In Pennsylvania, nearly 1.5 million people are in potential danger if a train carrying crude oil derails and catches fire, according to a PublicSource analysis.
That is about one in every nine Pennsylvanians.
When the campaign for governor ends, the contributions and expenses don’t. As strange as it might sound, candidates can receive money after the election and a few people actually continue to give until Dec. 31.
Newly elected Gov. Tom Wolf raised $284,019 in contributions from 131 people and committees after the election. Former Gov. Tom Corbett received 96 contributions for $39,196 after he lost.
HARRISBURG – Linda Share fought for years to get her father home before he died.
Benjamin Share had been away for eight years. His kidneys were failing. He had congestive heart failure. His foot, an unnatural burgundy color, was swollen, and he had weeping sores that wouldn’t heal.
Chief Carlos Whitewolf beat a small hand drum and sang a Native American prayer for Mother Earth in the cold January air in Hershey, Pa.
Many of the 50 or so other protesters outside the Hershey Lodge, where national Republican leaders attended a retreat, demonstrated against issues like the Keystone XL pipeline and climate change.
Charged with considering a resident’s entire medical history during care, one registered nurse worked the equivalent of about 90 eight-hour overtime shifts in both 2012 and 2013.
That's just a slice of about 125,000 hours of overtime worked by the nursing staff of the four Kane nursing homes in each of those two years, according to county salary data analyzed by PublicSource.
Union-backed Pennsylvanians for Accountability, which spent more than $1 million on political advertisements targeting Republican Gov. Tom Corbett and a handful of state lawmakers, failed to file a mandatory tax return, the Center for Public Integrity has learned.
Update 1/19/2015: Gov.-elect Tom Wolf said that Secretary Gary Tennis will continue to lead the Department of Drug and Alcohol Programs.
If officials are tuned in to the statewide heroin crisis that has killed thousands of Pennsylvanians, they apparently think it’s a cheap fix.
After six years of inaction, in 2010 the Pennsylvania General Assembly created the Department of Drug and Alcohol Programs, formerly a modest bureau tucked into the Department of Health.
Then they piled on a huge workload and gave it little money.
The responsibility of finding the right long-term care facility for his mother, whose memory is clouded by dementia, gnawed at Ron Clark.
Though he sometimes asks 88-year-old May Clark if she remembers him, she seems to know when her son needs consoling. She grips his thick palm, weathered from years as a power plant mechanic, and the familiar touch evokes a smile of relief.
About a dozen St. Marys officials, outfitted with baggy blue jumpsuits, earplugs and white plastic hard hats, recently visited a Seneca Resources well pad on a wooded hilltop to see what fracking is all about.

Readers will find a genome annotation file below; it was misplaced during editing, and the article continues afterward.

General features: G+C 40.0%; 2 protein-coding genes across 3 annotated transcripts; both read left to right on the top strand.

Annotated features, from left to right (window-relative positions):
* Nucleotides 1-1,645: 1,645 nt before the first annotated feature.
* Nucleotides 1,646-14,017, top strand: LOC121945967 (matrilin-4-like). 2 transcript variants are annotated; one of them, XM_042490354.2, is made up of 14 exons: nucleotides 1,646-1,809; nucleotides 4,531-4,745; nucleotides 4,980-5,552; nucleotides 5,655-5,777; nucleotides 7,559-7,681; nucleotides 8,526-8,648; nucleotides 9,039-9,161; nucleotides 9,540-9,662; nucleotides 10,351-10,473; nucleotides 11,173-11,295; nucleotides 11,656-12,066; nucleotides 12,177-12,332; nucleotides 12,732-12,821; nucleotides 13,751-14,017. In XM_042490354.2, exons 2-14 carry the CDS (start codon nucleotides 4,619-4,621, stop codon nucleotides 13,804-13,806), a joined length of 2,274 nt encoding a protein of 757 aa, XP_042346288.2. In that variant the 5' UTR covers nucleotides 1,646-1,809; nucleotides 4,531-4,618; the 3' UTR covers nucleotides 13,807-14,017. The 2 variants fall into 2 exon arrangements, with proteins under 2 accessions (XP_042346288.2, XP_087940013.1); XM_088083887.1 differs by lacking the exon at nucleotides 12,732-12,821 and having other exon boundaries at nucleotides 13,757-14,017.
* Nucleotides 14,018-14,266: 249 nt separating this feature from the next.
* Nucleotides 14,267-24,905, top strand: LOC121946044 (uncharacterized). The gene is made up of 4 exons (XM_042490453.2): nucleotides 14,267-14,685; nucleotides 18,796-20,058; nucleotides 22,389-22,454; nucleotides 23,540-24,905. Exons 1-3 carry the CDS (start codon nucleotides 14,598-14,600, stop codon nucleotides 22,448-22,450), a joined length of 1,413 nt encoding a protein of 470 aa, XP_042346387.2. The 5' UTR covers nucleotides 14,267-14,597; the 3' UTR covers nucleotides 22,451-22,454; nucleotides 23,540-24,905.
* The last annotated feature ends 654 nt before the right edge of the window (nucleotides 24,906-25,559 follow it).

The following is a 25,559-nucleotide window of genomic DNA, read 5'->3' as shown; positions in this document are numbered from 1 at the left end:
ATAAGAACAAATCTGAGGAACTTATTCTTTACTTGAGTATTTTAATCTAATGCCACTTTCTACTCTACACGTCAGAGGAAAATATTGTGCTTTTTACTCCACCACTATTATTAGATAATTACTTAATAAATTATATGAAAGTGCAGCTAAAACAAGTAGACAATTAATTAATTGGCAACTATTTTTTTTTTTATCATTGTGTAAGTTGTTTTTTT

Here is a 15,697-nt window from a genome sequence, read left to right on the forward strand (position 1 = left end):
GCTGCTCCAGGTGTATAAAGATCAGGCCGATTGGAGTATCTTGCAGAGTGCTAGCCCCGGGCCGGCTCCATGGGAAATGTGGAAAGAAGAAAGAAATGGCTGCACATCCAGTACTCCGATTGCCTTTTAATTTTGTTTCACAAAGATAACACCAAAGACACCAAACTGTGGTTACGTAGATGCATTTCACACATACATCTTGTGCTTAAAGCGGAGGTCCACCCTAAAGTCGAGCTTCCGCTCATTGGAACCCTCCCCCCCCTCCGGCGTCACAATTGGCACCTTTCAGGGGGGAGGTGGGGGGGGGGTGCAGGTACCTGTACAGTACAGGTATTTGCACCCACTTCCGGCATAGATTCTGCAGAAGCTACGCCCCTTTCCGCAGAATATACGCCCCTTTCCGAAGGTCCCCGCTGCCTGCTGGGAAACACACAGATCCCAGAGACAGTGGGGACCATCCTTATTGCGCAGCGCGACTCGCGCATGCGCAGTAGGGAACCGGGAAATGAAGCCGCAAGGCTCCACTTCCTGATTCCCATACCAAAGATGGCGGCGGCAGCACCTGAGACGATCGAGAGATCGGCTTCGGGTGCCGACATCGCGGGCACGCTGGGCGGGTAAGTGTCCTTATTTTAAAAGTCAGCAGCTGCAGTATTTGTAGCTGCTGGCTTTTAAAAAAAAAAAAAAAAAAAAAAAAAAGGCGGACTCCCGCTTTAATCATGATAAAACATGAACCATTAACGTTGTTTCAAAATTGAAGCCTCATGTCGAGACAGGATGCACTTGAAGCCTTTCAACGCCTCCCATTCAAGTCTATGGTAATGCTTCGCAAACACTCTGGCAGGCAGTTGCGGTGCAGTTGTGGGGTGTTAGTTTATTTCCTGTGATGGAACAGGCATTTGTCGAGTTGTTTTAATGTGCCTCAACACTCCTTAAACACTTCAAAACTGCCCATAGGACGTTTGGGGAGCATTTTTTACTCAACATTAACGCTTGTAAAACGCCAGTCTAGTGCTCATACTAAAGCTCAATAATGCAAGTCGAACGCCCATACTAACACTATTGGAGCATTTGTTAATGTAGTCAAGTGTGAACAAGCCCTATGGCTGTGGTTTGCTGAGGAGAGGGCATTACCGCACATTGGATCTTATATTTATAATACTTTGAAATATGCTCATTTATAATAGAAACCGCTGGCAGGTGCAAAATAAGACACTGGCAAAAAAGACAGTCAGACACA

This part of Pennsylvania, about 120 miles northeast of Pittsburgh in Elk County, has been relatively untouched by shale drilling. But people see it coming in two test wells Seneca has there now, with more wells in the future.
The deaths of unarmed black men at the hands of police has led to protests across the country, including in Pittsburgh and Philadelphia, and sparked a national conversation about the use of force by police.
Heroin is cheap, plentiful and extremely addictive, and it does not discriminate based on race, place or social standing. It’s in urban Pittsburgh and Philadelphia. It’s in the suburbs. And it’s in places like Kittanning, a small river town in Western Pennsylvania where drugs used to be sold behind closed doors, and now they’re on the street corner.
The Supreme Court of Pennsylvania will create a state Office of Elder Justice to protect seniors from abuse and financial exploitation, primarily through proposed reforms to court-appointed guardianships.
The new office was recommended by a 38-member Elder Law Task Force, which released its report today after 18 months of research.
This story has been updated Her voice and hands sapped by ALS, Mount Lebanon resident Mara Sweterlitsch uses a speech-generating device to write and print out questions for her next doctor’s appointment.
Jennifer Lowe, a 46-year-old Brighton Heights woman with cerebral palsy, handles email and phone calls through her communication device to work as an education consultant for students with disabilities.
There’s not enough pipeline infrastructure in our region to move all the natural gas coming from fracking in the Marcellus and Utica shale plays to other markets.That’s changing. Big pipeline projects (some with hefty price tags) are in the works to move the gas and natural gas liquids. Some of them won’t be ready for years. Regulatory approval for these interstate projects can be slow. And some of the pipelines face intense opposition along their routes.
The final two weeks of the Pennsylvania governor’s race have had all the appearances of a high-profile, competitive contest.
The polls thus far would suggest otherwise.